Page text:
And that's about the point where the story fizzled out. Travis got a book deal out of it, called The Walton Experience, and made some money. This book is widely believed, but never proven, to have actually been ghostwritten by Jerome Clark, the editor of the International UFO Reporter. It's not clear whatever happened with Mike's forest service contract or whether Duane ever got any money out of the National Enquirer.
A lot of the information about the case, including the police suspicions and the Enquirer's suppressed polygraph test, was uncovered by Phillip Klass, the late full-time UFO investigator from CSICOP, now known as the Committee for Skeptical Inquiry. Apparently feeling the heat, Mike Rogers proposed a new round of polygraphs for everyone to settle the matter, under an arrangement in which if they passed, Phillip Klass would pay for the exams; and if they failed, the UFO group would pay for them. But the offer wasn't as fair as it appeared. It was only valid if Klass agreed to one particular examiner: A guy from San Diego who gave polygraph tests to plants to prove that they have feelings too.
Some 18 years later Travis' book was made into a movie called Fire in the Sky, which was greatly fictionalized because the studio felt Travis' own account wasn't deemed interesting enough. As part of the publicity for the movie, the studio arranged for Cy Gilson — the polygraph examiner who had originally passed Mike Rogers and the crew — to test Travis, Mike, and one of the crew again. Not surprisingly, they all passed with flying colors. But then a new face appeared on the scene, whose identity has never been known but whom Klass called simply X. Mr. X telephoned Travis and claimed to be a military intelligence operative who happened to be hunting nearby on that day in 1975. The studio had Cy Gilson test Mr. X. The only report of Mr. X's polygraph results come from the most recent edition of Travis' book, wherein he claims that Mr. X was found to be truthful about what he had seen that day, but that he was lying about being a military intelligence operative. Travis opined that Mr. X may have been hired by Phillip Klass to gain popular credibility and then publicly announce that the whole thing was a hoax, a baseless charge denied by Klass. Another possibility is that Mr. X was simply some kook looking for publicity.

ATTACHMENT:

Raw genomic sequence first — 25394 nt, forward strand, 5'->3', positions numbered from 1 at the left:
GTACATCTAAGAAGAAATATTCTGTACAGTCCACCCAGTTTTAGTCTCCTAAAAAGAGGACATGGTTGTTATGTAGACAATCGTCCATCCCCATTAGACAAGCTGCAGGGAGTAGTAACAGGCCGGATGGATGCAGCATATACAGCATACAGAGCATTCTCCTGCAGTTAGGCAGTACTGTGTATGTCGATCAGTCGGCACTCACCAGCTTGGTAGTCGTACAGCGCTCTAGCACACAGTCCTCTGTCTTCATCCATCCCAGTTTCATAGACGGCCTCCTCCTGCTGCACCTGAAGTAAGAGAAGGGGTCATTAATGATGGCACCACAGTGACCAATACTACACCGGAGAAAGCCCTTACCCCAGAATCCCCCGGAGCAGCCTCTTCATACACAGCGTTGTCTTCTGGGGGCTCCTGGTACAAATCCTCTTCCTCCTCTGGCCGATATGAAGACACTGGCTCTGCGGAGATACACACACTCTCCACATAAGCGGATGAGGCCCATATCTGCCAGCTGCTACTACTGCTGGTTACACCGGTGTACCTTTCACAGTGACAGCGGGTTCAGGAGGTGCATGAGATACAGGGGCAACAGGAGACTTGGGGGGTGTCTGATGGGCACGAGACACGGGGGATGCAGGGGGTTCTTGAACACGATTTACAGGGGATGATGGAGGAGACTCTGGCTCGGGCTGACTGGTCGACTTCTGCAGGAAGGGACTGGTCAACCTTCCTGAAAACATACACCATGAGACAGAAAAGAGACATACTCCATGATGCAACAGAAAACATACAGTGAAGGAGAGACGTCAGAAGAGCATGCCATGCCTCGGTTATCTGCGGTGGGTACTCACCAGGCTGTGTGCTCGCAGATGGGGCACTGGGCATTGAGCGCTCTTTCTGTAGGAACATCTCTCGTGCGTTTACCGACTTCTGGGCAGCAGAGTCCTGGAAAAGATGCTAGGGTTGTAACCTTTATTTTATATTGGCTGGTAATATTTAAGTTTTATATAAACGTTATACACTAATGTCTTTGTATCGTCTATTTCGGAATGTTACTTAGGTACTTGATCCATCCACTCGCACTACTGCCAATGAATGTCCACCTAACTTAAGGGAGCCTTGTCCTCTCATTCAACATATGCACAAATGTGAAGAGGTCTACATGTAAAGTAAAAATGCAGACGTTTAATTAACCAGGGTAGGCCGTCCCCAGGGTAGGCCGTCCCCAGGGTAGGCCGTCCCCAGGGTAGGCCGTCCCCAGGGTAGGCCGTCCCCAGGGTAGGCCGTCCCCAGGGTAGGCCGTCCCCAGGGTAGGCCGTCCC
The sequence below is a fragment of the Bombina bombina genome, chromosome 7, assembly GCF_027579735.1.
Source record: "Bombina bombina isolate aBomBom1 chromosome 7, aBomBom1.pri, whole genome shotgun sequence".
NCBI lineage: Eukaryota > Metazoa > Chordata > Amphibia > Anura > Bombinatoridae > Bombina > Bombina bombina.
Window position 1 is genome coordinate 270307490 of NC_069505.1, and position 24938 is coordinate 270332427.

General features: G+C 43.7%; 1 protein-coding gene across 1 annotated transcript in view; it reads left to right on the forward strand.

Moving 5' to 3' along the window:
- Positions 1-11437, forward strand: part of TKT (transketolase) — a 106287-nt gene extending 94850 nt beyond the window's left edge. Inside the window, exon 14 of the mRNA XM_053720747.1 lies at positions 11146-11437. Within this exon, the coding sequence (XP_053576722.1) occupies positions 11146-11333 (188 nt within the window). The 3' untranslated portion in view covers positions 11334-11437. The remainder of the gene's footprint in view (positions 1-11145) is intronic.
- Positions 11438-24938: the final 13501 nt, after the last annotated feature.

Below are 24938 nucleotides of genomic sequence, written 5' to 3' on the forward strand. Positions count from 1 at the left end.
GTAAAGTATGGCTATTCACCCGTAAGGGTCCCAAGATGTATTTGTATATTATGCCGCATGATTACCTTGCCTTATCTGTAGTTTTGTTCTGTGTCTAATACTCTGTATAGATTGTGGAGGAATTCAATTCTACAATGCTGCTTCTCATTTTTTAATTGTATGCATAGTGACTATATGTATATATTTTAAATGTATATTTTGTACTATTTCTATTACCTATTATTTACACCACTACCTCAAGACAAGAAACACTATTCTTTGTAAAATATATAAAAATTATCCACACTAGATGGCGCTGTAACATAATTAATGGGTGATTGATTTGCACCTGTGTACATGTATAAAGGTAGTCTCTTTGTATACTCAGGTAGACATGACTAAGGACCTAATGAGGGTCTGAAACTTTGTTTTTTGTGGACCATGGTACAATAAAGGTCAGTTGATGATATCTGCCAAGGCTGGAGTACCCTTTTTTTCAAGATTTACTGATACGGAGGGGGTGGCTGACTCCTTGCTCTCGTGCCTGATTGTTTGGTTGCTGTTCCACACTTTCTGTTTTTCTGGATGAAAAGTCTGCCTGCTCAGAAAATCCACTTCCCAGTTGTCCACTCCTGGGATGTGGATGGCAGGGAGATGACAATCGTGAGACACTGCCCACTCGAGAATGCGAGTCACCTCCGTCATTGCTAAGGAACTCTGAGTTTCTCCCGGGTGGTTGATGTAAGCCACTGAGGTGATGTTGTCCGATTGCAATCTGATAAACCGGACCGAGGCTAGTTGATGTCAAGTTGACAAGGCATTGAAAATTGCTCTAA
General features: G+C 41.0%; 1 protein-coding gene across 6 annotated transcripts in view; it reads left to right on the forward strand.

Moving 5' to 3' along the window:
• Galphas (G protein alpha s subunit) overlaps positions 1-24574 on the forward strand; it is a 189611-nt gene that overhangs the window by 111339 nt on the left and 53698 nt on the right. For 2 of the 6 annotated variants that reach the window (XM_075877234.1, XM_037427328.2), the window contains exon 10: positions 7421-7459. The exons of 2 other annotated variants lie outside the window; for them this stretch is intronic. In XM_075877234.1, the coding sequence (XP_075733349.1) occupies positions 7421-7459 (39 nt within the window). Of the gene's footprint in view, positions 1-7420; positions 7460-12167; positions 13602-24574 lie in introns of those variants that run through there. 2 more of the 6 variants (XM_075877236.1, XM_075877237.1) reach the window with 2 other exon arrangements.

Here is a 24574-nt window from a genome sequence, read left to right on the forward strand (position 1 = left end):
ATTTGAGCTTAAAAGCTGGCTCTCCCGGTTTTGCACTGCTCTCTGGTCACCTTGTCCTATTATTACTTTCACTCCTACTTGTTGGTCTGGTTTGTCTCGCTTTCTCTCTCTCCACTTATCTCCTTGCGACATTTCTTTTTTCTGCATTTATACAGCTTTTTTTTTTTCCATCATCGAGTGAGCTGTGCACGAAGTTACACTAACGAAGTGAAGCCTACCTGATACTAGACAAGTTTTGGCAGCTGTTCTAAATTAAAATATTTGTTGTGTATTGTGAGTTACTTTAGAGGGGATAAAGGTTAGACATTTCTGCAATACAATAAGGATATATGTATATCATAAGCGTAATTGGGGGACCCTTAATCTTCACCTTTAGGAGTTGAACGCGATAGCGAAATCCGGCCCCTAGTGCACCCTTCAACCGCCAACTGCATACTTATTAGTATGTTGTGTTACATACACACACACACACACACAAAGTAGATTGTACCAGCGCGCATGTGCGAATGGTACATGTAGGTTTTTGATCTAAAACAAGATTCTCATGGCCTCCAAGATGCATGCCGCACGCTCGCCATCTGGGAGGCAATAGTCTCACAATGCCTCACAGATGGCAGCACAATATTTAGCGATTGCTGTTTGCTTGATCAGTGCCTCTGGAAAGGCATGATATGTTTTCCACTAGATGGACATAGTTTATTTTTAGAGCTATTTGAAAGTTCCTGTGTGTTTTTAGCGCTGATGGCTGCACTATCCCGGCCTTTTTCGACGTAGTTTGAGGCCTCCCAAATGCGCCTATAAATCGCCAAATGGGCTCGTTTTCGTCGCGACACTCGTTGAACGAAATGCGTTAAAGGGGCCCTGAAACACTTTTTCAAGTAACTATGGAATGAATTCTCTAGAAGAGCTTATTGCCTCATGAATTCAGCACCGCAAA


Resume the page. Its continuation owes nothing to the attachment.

So that's about the size of it. What does a skeptical analysis of the Travis Walton episode tell us? Jerome Clark, the UFO editor, has said "After more than two decades, Walton's credibility survives intact. No shred of evidence yet brought forth against it withstands skeptical scrutiny." Well, this would be true, except that there simply isn't any evidence either way. Instead, there is a gaping lack of evidence. There were no injuries to Travis' shoulder from his violent throw in the blue light beam, there were no disturbances to the pine needles on the forest floor where it all happened, and the medical exams revealed nothing to indicate any trauma or malnutrition from his missing five days. Travis and his crew have had to rely only on polygraph tests, and then only on the cherrypicked positive results, ignoring the negative results. There is just as much polygraph evidence against the Walton case as there is supporting it. This self-contradictory nature is the reason why polygraph evidence is not legally admissible in court: Speaking strictly scientifically, it doesn't tell us anything.
The few bits and pieces of physical, testable evidence that Travis' story would have produced, if true, were never present. To summarize, there is, and never has been, any proof that anything ever happened. The far more plausible explanation, that of a youthful moneymaking or attention-getting scheme by a couple of UFO enthusiasts, has worked out well. To critically analyze a far-out, incredible story like an extraterrestrial abduction, the first request we make is to show us any evidence. And, at this first hurdle, the Travis Walton story has failed completely.
Cite this article:
Dunning, B. "Fire in the Sky: A Real UFO Abduction?" Skeptoid Podcast. Skeptoid Media,
1 Apr 2008. Web.
12 Feb 2016. <http://skeptoid.com/episodes/4094>
References & Further Reading
AP. "5 of 6 Pass Test In Saucer Mystery." Arizona Daily Sun. 12 Nov. 1975, Volume 30, Number 62: 9.
Cline, M. "Travis Walton reveals new theory on Fire in the Sky Abduction." UFO News and Investigations. Open Minds Production, 2 Jul. 2012. Web. 10 Aug. 2015. <http://www.openminds.tv/travis-walton-reveals-new-theory-on-fire-in-the-sky-abduction-971/15886>
Klass, Philip J. UFOs: The Public Deceived. Amherst, New York: Prometheus Books, 1983. 133-136,161-221.
Sheaffer, R. "UFOs Sink Mir into the Ocean while the Alien Choir Sings On." Skeptical Inquirer. 1 Jul. 2001, Volume 25, Number 4: 20.
United States Congress. Scientific Validity of Polygraph Testing: A Research Review and Evaluation. Washington, DC: Congress of the U.S., Office of Technology Assessment, 1983.
Walton, T. Fire in the Sky: The Walton Experience. New York: Berkley Pub. Corp., 1978.